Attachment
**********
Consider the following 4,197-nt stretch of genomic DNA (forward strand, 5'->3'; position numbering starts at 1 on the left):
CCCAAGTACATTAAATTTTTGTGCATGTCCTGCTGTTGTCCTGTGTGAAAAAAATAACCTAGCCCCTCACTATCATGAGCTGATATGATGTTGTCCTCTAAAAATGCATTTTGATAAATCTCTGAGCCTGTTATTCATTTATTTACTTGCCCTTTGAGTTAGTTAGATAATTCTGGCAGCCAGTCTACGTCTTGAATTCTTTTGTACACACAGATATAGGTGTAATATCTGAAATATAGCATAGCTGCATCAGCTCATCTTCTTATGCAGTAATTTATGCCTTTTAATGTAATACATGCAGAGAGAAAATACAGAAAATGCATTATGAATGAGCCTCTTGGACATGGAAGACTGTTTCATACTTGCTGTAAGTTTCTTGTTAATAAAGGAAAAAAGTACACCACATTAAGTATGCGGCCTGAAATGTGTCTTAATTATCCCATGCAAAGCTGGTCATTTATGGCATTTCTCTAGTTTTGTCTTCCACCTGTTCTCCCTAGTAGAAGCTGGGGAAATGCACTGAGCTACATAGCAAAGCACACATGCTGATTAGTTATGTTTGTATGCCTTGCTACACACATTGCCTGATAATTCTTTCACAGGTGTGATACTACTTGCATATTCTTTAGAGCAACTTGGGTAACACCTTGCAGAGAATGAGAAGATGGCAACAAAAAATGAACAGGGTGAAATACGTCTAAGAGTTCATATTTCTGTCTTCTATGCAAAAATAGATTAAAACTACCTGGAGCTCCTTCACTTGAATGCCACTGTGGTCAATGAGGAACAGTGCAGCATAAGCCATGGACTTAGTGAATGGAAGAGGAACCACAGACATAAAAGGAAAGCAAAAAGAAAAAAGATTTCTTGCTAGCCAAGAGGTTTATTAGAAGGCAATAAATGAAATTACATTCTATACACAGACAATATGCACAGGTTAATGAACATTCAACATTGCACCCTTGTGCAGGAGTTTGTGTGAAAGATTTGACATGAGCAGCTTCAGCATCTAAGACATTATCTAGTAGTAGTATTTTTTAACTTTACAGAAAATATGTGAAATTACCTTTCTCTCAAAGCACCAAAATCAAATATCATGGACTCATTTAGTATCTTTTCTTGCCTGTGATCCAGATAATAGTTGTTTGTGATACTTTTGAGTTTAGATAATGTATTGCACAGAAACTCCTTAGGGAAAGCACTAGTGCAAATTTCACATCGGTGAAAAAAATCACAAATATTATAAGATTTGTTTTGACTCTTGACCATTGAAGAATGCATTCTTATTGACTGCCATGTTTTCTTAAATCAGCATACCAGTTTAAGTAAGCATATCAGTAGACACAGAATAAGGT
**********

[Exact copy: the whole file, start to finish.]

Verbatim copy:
Consider the following 4,197-nt stretch of genomic DNA (forward strand, 5'->3'; position numbering starts at 1 on the left):
CCCAAGTACATTAAATTTTTGTGCATGTCCTGCTGTTGTCCTGTGTGAAAAAAATAACCTAGCCCCTCACTATCATGAGCTGATATGATGTTGTCCTCTAAAAATGCATTTTGATAAATCTCTGAGCCTGTTATTCATTTATTTACTTGCCCTTTGAGTTAGTTAGATAATTCTGGCAGCCAGTCTACGTCTTGAATTCTTTTGTACACACAGATATAGGTGTAATATCTGAAATATAGCATAGCTGCATCAGCTCATCTTCTTATGCAGTAATTTATGCCTTTTAATGTAATACATGCAGAGAGAAAATACAGAAAATGCATTATGAATGAGCCTCTTGGACATGGAAGACTGTTTCATACTTGCTGTAAGTTTCTTGTTAATAAAGGAAAAAAGTACACCACATTAAGTATGCGGCCTGAAATGTGTCTTAATTATCCCATGCAAAGCTGGTCATTTATGGCATTTCTCTAGTTTTGTCTTCCACCTGTTCTCCCTAGTAGAAGCTGGGGAAATGCACTGAGCTACATAGCAAAGCACACATGCTGATTAGTTATGTTTGTATGCCTTGCTACACACATTGCCTGATAATTCTTTCACAGGTGTGATACTACTTGCATATTCTTTAGAGCAACTTGGGTAACACCTTGCAGAGAATGAGAAGATGGCAACAAAAAATGAACAGGGTGAAATACGTCTAAGAGTTCATATTTCTGTCTTCTATGCAAAAATAGATTAAAACTACCTGGAGCTCCTTCACTTGAATGCCACTGTGGTCAATGAGGAACAGTGCAGCATAAGCCATGGACTTAGTGAATGGAAGAGGAACCACAGACATAAAAGGAAAGCAAAAAGAAAAAAGATTTCTTGCTAGCCAAGAGGTTTATTAGAAGGCAATAAATGAAATTACATTCTATACACAGACAATATGCACAGGTTAATGAACATTCAACATTGCACCCTTGTGCAGGAGTTTGTGTGAAAGATTTGACATGAGCAGCTTCAGCATCTAAGACATTATCTAGTAGTAGTATTTTTTAACTTTACAGAAAATATGTGAAATTACCTTTCTCTCAAAGCACCAAAATCAAATATCATGGACTCATTTAGTATCTTTTCTTGCCTGTGATCCAGATAATAGTTGTTTGTGATACTTTTGAGTTTAGATAATGTATTGCACAGAAACTCCTTAGGGAAAGCACTAGTGCAAATTTCACATCGGTGAAAAAAATCACAAATATTATAAGATTTGTTTTGACTCTTGACCATTGAAGAATGCATTCTTATTGACTGCCATGTTTTCTTAAATCAGCATACCAGTTTAAGTAAGCATATCAGTAGACACAGAATAAGGT